Equity funds are also categorized by their investment type, whether they invested in foreign equities or domestic (U.S.) stocks. Many different types of equity funds are There because there are many different types of equities.
Index Funds are extremely popular In the last few years. This category falls under the moniker “index funds.” The investment strategy of them is based on the belief that it is very hard, and often expensive, to try to beat the market consistently.
So, the fund manager buys stocks that correspond with a major market index such as the S&P 500 or the Dow Jones Industrial Average (DJIA). The Index funds are often designed with cost-sensitive investors in mind.
Another popular group is the fixed income category. Such a category of mutual funds focuses on investments that pay a set rate of return, such as corporate bonds, government bonds, or other debt instruments.
The aim is that the fund portfolio generates interest income, which it then passes on to the shareholders. Sometimes referred to as bond funds, which are often actively managed and seek to buy relatively undervalued bonds in order to sell them at a profit.
These mutual funds are likely to manage higher returns than certificates of deposit and money market investments, but bond funds aren’t without risk. Because many different types of bonds are there, and bond funds can vary dramatically depends on where they invest.
For example, a fund that invests in government securities is much secure than a riskier fund specializing in high-yield junk bonds. Further, nearly all these bond funds are subject to interest rate risk, which means that if rates go up, the value of the fund goes down.
Funds under this category invest in a hybrid of asset classes, whether stocks, money market instruments, bonds, or alternative investments.
To reduce the risk of exposure across asset classes is its main objective. A balanced fund is also known as an asset allocation fund. To cater to the investors’ objectives, two variations of such funds are designed.
Some funds are defined with a fixed allocation strategy, Where Other funds follow a dynamic allocation strategy for percentages to meet various investor objectives.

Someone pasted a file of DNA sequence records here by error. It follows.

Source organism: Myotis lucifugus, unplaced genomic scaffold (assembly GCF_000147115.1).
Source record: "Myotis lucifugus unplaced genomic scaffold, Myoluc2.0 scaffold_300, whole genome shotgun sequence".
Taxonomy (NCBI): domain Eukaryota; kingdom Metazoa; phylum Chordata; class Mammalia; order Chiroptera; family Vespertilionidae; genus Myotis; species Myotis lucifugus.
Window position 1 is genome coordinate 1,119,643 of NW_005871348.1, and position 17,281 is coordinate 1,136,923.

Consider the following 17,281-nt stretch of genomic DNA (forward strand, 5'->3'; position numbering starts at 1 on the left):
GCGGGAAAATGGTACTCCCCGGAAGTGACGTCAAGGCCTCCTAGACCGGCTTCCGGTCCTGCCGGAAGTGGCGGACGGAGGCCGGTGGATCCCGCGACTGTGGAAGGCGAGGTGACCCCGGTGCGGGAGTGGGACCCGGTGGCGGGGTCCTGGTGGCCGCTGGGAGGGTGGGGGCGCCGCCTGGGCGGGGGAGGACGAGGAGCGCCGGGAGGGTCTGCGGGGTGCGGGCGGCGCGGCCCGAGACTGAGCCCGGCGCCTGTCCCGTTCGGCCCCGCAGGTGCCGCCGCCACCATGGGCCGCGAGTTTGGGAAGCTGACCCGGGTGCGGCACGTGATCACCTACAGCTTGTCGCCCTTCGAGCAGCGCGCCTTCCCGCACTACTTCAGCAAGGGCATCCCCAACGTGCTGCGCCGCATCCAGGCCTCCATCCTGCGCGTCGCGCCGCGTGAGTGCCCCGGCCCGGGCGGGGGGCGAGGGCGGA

This may include responding to business cycle changes, market conditions, or the changing phases of the investor’s own life. While the objectives are similar to both of these fixed allocated or dynamic allocated balanced funds.
These funds are named for their purpose: they provide current income on a steady basis. These funds invest primarily in high-quality corporate debt and government by holding these bonds until maturity in order to provide interest streams.
The primary objective of these funds is to provide steady cash flow to investors. These fund holdings may appreciate in value. As such, these funds consist of conservative investors and retirees. Because they produce regular income and tax-conscious, investors may want to avoid these funds.
Money Market Funds
The money market mostly consists of safe (risk-free), short-term debt instruments, like government Treasury bills. This is one of the best places to park your money safely. You won’t get substantial returns here, but at the same time, you won’t have to worry about losing your principal.
Exchange-Traded Funds (ETFs)
ETFs are more popular investments. They are structured as investment trusts and traded on stock exchanges. ETFs can be bought and sold at any time throughout the trading hour. ETFs carry lower fees than the equivalent mutual funds.